It’s tempting to start the new school year and just “see how things go.”
You will find, however, that it is much more effective to sit down soon with your teen and discuss the areas you both know need addressing. This will help your student be more successful in school this fall and promote independence in social and life skills.
For high school parents (especially those with rising seniors), think about the areas you would be concerned about if you were dropping your student off at college in the next few weeks. From there, both you and your student can make a list of concerns as a starting point for discussion.
This can be a positive, goal-oriented exercise. It’s a way to prioritize the things you want to work on first. And your student will be more motivated if they are part of the planning process. Any of these skills can and should be worked on throughout high school!
Some areas that may need attention:
- Time management. Getting to appointments on time; starting schoolwork in advance of due date.
- Study skills. Keeping track of and handing in on time; avoiding distractions.
- Independence in schoolwork. Your student may need to work with an academic coach/tutor for this (not a parent).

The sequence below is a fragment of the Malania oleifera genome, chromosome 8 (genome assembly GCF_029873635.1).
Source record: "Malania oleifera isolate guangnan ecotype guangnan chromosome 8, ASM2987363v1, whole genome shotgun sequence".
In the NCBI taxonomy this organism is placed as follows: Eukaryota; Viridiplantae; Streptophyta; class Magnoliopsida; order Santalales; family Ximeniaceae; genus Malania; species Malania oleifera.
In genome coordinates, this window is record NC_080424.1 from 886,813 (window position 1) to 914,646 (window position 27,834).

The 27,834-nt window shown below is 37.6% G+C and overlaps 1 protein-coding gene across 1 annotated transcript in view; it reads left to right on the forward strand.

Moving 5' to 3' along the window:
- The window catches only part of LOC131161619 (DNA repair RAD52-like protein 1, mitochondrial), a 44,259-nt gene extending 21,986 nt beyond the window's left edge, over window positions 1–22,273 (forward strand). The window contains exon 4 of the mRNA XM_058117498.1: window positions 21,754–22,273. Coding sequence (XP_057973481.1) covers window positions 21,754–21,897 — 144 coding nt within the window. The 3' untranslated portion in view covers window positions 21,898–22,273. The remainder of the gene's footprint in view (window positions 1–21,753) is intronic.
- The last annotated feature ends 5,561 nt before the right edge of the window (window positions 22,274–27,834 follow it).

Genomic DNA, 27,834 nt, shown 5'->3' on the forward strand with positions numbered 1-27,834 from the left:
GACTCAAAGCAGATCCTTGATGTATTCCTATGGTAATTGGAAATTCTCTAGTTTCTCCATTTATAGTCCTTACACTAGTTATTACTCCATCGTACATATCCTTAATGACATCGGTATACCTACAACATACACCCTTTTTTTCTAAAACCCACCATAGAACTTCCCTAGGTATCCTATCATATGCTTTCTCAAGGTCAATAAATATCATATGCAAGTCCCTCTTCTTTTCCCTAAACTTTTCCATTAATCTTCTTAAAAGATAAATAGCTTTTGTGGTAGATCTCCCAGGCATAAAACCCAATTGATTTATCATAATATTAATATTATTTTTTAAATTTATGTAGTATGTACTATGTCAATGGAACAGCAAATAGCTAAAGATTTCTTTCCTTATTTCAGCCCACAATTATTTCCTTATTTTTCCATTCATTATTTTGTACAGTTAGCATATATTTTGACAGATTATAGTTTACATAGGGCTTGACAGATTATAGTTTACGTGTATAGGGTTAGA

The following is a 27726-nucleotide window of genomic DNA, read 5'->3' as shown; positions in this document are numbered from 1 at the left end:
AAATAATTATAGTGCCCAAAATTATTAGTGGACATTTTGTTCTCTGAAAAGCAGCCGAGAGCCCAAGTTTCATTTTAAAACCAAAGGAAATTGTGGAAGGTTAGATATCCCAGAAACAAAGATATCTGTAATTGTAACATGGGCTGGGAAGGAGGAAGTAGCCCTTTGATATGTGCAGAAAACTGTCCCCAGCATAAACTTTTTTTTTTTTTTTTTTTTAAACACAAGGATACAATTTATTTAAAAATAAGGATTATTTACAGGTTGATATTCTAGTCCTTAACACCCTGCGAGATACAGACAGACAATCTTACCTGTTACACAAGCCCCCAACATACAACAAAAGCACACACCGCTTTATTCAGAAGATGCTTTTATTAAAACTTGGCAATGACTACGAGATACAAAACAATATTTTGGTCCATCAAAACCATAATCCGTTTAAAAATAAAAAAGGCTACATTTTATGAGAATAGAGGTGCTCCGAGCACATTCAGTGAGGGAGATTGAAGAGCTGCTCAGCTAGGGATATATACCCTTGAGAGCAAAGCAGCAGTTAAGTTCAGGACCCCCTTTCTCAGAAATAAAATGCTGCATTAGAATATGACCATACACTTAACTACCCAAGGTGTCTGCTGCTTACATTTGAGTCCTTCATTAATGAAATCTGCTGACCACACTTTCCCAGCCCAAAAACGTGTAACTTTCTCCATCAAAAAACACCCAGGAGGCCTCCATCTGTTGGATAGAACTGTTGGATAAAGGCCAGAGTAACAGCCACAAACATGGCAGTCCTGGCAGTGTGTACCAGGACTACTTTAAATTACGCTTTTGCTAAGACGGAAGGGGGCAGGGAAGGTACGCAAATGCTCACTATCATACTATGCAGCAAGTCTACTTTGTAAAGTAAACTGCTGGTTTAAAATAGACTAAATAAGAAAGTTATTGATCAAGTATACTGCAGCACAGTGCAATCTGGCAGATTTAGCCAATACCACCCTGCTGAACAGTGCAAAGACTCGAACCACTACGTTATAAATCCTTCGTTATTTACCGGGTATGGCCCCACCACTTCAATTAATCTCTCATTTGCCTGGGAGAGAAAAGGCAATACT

- Advocating for self. Colleges do not communicate with parents! Your student needs to take this on for themselves.
- Social skills. Ability to make friends; spending some time away from family.
- Independent life skills. Waking oneself up; making appointments; ordering and managing meds; shopping for and cooking basic items; positive sleep/diet/exercise habits; personal hygiene.
- Mental health. Stress coping skills; ability to know when help is needed.
You and your student may have additional areas that need addressing. But either way, now is the time to get out in front of potential issues by scheduling academic coaches/tutors (before school begins), assessing whether a therapist would be helpful, and evaluating where your student stands in preparation for college / living away from home.
Believe me. When college drop-off comes around for real, you and your student will be grateful that you planned ahead for a smooth transition!